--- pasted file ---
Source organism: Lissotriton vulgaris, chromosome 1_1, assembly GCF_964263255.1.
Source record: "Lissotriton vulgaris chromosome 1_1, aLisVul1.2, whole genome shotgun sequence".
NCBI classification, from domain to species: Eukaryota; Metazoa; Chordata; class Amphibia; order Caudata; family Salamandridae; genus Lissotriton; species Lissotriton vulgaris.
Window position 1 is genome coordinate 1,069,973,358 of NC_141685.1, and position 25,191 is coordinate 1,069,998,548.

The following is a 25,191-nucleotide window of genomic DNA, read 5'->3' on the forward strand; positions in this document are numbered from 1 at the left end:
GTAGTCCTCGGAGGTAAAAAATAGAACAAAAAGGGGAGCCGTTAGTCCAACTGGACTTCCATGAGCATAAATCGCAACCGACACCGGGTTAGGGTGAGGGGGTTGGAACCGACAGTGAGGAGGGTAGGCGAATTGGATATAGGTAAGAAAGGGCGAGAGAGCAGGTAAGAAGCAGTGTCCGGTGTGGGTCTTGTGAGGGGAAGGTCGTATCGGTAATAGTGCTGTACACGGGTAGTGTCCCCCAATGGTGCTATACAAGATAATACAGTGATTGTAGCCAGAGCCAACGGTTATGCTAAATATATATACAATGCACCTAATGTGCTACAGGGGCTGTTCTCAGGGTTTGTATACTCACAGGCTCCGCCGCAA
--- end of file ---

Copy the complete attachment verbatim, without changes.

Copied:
Source organism: Lissotriton vulgaris, chromosome 1_1, assembly GCF_964263255.1.
Source record: "Lissotriton vulgaris chromosome 1_1, aLisVul1.2, whole genome shotgun sequence".
NCBI classification, from domain to species: Eukaryota; Metazoa; Chordata; class Amphibia; order Caudata; family Salamandridae; genus Lissotriton; species Lissotriton vulgaris.
Window position 1 is genome coordinate 1,069,973,358 of NC_141685.1, and position 25,191 is coordinate 1,069,998,548.

The following is a 25,191-nucleotide window of genomic DNA, read 5'->3' on the forward strand; positions in this document are numbered from 1 at the left end:
GTAGTCCTCGGAGGTAAAAAATAGAACAAAAAGGGGAGCCGTTAGTCCAACTGGACTTCCATGAGCATAAATCGCAACCGACACCGGGTTAGGGTGAGGGGGTTGGAACCGACAGTGAGGAGGGTAGGCGAATTGGATATAGGTAAGAAAGGGCGAGAGAGCAGGTAAGAAGCAGTGTCCGGTGTGGGTCTTGTGAGGGGAAGGTCGTATCGGTAATAGTGCTGTACACGGGTAGTGTCCCCCAATGGTGCTATACAAGATAATACAGTGATTGTAGCCAGAGCCAACGGTTATGCTAAATATATATACAATGCACCTAATGTGCTACAGGGGCTGTTCTCAGGGTTTGTATACTCACAGGCTCCGCCGCAA